References
Article Title: 

Mutations Impairing GSK3-Mediated MAF Phosphorylation Cause Cataract, Deafness, Intellectual Disability, Seizures, and a Down Syndrome-like Facies

Niceta M, Stellacci E, Gripp KW, Zampino G, Kousi M, Anselmi M, Traversa A, Ciolfi A, Stabley D, Bruselles A, Caputo V, Cecchetti S, Prudente S, Fiorenza MT, Boitani C, Philip N, Niyazov D, Leoni C, Nakane T, Keppler-Noreuil K, Braddock SR, Gillessen-Kaesbach G, Palleschi A, Campeau PM, Lee BH, Pouponnot C, Stella L, Bocchinfuso G, Katsanis N, Sol-Church K, Tartaglia M. Mutations Impairing GSK3-Mediated MAF Phosphorylation Cause Cataract, Deafness, Intellectual Disability, Seizures, and a Down Syndrome-like Facies. Am J Hum Genet. 2015 May 7;96(5):816-25.

PubMed ID: 
25865493

Retinitis Pigmentosa With or Without Skeletal Anomalies

Clinical Characteristics
Ocular Features: 

Downward slanting lid fissures may be detectable at birth as part of the general craniofacial dysmorphism.  Some degree of night blindness causes symptoms by the second decade of life and constricted visual fields with pigmented retinopathy and vessel narrowing can be detected.  The ERG shows reduced or absent responses.  The retinal phenotype is progressive.   

Systemic Features: 

Most but not all patients have skeletal anomalies.  Nonspecific craniofacial dysmorphology features are frequently present including frontal bossing, macrocephaly, low-set ears, large columella, hypoplastic nares, and malar hypoplasia.  A short neck, brachydactyly, and overall shortness of stature are often present.  Some individuals have nail dysplasia.  The proximal femoral metaphyses sometimes show chondrodysplasia.

There is often some degree of intellectual disability and there may be delays in speech, feeding, and walking.

Genetics

This disorder results from homozygous or compound heterozygous mutations in the CWC27 gene (5q12.3).

Pedigree: 
Autosomal recessive
Treatment
Treatment Options: 

No general treatment has been reported.  Low vision aids and night vision devices may be helpful, especially for educational activities.

References
Article Title: 

Mutations in the Spliceosome Component CWC27 Cause Retinal Degeneration with or without Additional Developmental Anomalies

Xu M, Xie YA, Abouzeid H, Gordon CT, Fiorentino A, Sun Z, Lehman A, Osman IS, Dharmat R, Riveiro-Alvarez R, Bapst-Wicht L, Babino D, Arno G, Busetto V, Zhao L, Li H, Lopez-Martinez MA, Azevedo LF, Hubert L, Pontikos N, Eblimit A, Lorda-Sanchez I, Kheir V, Plagnol V, Oufadem M, Soens ZT, Yang L, Bole-Feysot C, Pfundt R, Allaman-Pillet N, Nitschke P, Cheetham ME, Lyonnet S, Agrawal SA, Li H, Pinton G, Michaelides M, Besmond C, Li Y, Yuan Z, von Lintig J, Webster AR, Le Hir H, Stoilov P; UK Inherited Retinal Dystrophy Consortium., Amiel J, Hardcastle AJ, Ayuso C, Sui R, Chen R, Allikmets R, Schorderet DF. Mutations in the Spliceosome Component CWC27 Cause Retinal Degeneration with or without Additional Developmental Anomalies. Am J Hum Genet. 2017 Apr 6;100(4):592-604.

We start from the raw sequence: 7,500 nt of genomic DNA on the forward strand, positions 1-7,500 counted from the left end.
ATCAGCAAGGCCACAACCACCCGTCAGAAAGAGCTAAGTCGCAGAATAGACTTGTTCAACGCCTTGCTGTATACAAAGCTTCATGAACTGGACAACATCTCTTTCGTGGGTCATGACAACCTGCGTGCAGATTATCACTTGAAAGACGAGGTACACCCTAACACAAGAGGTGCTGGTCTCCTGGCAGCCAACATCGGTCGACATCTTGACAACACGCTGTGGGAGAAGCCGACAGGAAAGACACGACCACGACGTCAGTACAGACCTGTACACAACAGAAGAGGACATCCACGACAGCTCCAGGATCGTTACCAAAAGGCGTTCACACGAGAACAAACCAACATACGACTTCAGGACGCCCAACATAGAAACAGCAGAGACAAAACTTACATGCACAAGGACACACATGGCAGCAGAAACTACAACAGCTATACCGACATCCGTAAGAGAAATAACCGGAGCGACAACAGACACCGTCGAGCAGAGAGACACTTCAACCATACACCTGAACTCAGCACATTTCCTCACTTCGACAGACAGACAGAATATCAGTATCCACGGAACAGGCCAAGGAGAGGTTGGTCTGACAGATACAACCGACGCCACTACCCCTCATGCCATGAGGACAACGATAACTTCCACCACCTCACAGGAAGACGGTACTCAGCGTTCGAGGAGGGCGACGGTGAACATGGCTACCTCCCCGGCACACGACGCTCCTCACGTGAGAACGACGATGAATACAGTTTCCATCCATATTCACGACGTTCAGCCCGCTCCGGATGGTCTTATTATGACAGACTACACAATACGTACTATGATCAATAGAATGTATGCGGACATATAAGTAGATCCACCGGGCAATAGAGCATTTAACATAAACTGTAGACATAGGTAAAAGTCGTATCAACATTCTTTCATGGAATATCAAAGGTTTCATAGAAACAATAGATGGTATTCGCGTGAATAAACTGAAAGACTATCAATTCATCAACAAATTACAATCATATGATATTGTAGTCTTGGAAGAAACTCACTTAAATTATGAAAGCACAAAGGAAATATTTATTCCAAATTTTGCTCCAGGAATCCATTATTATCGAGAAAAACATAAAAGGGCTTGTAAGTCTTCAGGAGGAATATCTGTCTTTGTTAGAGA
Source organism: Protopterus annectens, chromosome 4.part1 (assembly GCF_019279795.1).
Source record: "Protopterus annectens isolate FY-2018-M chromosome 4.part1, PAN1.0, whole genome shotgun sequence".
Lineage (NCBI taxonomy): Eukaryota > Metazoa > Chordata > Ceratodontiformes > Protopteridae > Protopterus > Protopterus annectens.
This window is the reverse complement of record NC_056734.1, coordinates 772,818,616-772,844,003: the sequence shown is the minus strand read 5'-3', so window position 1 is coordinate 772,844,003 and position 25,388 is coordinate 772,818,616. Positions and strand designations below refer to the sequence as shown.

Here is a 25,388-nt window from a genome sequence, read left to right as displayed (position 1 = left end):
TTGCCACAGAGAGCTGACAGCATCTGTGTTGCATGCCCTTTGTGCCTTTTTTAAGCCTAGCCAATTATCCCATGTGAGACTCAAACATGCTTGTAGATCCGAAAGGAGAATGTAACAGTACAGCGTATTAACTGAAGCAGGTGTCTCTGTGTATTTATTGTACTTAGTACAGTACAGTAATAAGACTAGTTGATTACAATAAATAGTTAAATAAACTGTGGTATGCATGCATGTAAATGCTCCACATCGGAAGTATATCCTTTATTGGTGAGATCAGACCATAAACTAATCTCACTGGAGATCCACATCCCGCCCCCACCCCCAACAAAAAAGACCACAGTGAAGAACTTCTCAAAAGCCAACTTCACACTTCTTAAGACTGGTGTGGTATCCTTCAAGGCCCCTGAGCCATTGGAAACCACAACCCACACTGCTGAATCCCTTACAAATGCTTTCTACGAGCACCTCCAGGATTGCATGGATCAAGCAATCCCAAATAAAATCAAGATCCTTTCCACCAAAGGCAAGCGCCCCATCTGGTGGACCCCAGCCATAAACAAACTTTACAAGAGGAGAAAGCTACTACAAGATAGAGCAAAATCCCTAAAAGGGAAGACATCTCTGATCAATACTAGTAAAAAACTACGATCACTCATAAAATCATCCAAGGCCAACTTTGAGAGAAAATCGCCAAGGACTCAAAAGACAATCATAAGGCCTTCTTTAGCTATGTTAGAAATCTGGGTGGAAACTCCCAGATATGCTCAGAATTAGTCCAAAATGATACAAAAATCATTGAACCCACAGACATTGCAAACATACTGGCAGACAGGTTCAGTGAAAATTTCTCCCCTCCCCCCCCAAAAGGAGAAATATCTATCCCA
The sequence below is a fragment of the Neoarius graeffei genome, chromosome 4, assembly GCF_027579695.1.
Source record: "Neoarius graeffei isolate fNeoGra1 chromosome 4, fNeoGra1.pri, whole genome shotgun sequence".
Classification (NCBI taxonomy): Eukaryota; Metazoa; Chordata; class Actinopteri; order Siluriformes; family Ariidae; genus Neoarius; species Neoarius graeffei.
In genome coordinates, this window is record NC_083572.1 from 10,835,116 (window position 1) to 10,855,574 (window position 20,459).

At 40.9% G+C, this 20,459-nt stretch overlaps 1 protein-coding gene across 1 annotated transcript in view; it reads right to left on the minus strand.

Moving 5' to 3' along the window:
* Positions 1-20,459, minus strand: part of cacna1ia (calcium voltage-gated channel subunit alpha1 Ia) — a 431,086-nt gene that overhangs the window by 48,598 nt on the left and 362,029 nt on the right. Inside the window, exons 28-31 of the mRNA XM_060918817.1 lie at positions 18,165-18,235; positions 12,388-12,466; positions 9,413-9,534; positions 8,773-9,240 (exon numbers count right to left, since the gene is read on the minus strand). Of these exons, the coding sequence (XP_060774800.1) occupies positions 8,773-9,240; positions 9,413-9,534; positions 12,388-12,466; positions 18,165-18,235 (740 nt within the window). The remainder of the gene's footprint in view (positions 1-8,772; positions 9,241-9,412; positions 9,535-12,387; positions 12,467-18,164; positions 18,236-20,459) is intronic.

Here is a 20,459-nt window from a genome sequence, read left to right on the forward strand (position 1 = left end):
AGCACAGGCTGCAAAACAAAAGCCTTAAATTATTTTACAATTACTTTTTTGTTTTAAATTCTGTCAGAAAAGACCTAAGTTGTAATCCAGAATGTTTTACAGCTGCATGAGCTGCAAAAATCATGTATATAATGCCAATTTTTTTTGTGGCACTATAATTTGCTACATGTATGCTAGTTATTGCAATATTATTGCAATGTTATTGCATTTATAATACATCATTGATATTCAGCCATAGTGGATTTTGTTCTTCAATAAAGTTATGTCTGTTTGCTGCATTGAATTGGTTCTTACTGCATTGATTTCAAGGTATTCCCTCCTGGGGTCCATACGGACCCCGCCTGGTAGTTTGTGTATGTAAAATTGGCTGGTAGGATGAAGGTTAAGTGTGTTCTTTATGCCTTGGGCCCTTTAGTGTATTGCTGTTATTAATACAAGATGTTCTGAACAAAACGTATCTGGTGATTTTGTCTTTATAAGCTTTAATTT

PubMed ID: 
28285769

ZTTK Syndrome

Clinical Characteristics
Ocular Features: 

The eyes are deep-set and the palpebral fissures slant downward.  Optic atrophy is often present.  The majority of individuals have poor visual responses which may also be attributed to central or cortical impairment.  Strabismus and nystagmus are frequently present.

Systemic Features: 

ZTTK syndrome is multisystem malformation and developmental disorder with a heterogeneous clinical presentation.  The facial features might suggest the diagnosis at birth but most of the signs are nonspecific including frontal bossing, underdevelopment of the midface, facial asymmetry, low-set ears, broad and/or depressed nasal bridge, and a short philtrum.  Poor feeding and hypotonia in the neonatal period are usually present and physical growth is subnormal resulting in short stature.

Brain imaging may show abnormal gyral patterns, ventriculomegaly, hypoplasia of the corpus callosum, cerebellar hypoplasia, arachnoid cysts, and loss of periventricular white matter.  About half of patients develop seizures and many have intellectual disabilities.  Spinal anomalies include hemivertebrae with scoliosis and/or kyphosis.  Other skeletal features include joint laxity in some patients and contractures in others.  Arachnodactyly, craniosynostosis, and rib anomalies have been reported.  There may be malformations in the GI, GU, and cardiac systems while immune and coagulation abnormalities have also been reported.

Genetics

Heterozygous mutations in the SON gene (21q22.11) have been identified in patients with this condition.  They may cause truncation of the gene product with haploinsufficiency or, in other patients, a frameshift in the reading.  The SON gene is a master RNA splicing regulator that impacts neurodevelopment.